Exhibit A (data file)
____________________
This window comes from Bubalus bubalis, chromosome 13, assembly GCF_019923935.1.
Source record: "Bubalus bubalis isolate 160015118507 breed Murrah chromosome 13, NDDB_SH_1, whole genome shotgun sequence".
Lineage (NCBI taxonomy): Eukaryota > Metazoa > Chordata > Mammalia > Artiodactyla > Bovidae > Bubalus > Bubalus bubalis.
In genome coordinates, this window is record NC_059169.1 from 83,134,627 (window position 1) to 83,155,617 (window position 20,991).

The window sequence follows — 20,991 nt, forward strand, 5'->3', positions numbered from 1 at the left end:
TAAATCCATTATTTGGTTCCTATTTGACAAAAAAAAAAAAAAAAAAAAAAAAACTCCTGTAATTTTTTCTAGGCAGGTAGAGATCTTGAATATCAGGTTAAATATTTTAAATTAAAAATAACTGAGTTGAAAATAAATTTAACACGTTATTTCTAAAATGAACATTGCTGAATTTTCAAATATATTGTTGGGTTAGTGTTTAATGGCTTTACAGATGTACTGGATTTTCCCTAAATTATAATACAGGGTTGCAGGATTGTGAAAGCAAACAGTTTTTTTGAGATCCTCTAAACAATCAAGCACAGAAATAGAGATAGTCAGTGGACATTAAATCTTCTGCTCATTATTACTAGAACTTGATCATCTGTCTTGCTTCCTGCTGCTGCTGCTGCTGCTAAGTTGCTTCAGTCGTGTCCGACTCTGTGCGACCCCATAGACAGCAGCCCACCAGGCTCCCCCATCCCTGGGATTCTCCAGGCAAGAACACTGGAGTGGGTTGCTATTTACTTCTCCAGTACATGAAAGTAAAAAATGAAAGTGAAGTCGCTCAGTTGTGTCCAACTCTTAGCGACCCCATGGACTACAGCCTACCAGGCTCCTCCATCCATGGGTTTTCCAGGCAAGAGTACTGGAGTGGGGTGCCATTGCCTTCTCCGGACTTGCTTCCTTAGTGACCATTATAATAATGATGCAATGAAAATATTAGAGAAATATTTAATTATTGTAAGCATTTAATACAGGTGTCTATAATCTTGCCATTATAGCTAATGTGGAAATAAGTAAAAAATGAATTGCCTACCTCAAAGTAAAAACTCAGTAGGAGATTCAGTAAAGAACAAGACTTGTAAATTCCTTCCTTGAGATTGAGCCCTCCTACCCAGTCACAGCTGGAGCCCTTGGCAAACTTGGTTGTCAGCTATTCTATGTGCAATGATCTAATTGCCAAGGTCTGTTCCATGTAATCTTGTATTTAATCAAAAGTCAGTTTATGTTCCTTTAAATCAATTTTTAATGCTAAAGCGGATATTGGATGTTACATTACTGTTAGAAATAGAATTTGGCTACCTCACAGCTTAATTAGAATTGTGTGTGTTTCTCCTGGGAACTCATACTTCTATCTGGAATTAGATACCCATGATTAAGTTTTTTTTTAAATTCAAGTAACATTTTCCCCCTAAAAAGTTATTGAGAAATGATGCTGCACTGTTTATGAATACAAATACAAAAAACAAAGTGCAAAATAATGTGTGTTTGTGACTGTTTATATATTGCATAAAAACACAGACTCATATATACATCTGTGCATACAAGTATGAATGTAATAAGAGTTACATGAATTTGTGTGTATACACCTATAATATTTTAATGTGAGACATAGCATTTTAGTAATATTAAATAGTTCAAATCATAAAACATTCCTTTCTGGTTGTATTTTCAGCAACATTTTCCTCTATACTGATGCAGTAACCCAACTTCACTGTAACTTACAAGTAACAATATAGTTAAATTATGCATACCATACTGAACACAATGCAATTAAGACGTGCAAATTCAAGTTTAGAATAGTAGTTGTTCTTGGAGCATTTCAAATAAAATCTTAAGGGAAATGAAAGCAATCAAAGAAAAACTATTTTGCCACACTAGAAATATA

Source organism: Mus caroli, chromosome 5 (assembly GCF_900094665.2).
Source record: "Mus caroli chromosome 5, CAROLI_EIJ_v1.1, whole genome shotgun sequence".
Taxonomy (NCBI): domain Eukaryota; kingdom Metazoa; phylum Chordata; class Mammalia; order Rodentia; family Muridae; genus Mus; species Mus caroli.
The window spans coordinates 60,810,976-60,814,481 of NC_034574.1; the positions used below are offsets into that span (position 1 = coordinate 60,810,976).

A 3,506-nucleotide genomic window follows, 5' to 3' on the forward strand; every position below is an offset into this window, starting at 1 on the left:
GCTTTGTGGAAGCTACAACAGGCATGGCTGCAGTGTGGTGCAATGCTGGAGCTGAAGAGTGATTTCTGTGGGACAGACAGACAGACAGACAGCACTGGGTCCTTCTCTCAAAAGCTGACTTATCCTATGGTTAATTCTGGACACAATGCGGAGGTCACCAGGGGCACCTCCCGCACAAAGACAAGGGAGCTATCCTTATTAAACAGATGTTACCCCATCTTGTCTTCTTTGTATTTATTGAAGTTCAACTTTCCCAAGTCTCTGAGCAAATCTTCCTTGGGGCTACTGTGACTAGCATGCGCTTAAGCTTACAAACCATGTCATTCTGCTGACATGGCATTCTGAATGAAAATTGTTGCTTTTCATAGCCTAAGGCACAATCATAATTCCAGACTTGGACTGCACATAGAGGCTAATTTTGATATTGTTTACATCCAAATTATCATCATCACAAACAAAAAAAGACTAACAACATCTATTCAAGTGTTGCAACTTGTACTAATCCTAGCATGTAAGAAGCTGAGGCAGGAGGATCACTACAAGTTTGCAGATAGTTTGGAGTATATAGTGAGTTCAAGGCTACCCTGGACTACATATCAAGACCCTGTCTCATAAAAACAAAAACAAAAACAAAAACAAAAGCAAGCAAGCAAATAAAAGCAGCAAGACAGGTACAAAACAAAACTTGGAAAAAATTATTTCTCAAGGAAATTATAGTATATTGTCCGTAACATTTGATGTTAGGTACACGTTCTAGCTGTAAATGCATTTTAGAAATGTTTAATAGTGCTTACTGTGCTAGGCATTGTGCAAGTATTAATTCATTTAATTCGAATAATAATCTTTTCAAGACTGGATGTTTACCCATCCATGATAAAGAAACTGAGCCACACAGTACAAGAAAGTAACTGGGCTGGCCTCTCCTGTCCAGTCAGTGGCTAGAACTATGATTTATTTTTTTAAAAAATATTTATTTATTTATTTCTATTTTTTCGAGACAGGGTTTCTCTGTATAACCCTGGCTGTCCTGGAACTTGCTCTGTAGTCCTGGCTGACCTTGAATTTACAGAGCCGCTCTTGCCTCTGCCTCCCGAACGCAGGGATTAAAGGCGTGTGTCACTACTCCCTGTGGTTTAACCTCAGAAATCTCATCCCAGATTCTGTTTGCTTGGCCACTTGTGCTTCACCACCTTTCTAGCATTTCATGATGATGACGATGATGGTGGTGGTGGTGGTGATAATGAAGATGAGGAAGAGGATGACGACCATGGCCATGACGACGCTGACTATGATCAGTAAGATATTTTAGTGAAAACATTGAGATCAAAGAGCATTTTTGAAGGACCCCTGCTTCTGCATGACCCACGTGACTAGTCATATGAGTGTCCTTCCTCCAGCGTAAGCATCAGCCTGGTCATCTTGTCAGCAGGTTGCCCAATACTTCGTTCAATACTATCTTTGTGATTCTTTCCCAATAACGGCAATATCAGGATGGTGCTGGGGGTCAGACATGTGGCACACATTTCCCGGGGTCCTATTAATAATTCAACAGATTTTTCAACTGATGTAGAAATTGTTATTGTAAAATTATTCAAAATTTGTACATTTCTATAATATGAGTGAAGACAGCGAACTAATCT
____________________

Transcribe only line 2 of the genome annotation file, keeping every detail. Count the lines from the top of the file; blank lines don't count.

Source record: "Bubalus bubalis isolate 160015118507 breed Murrah chromosome 13, NDDB_SH_1, whole genome shotgun sequence".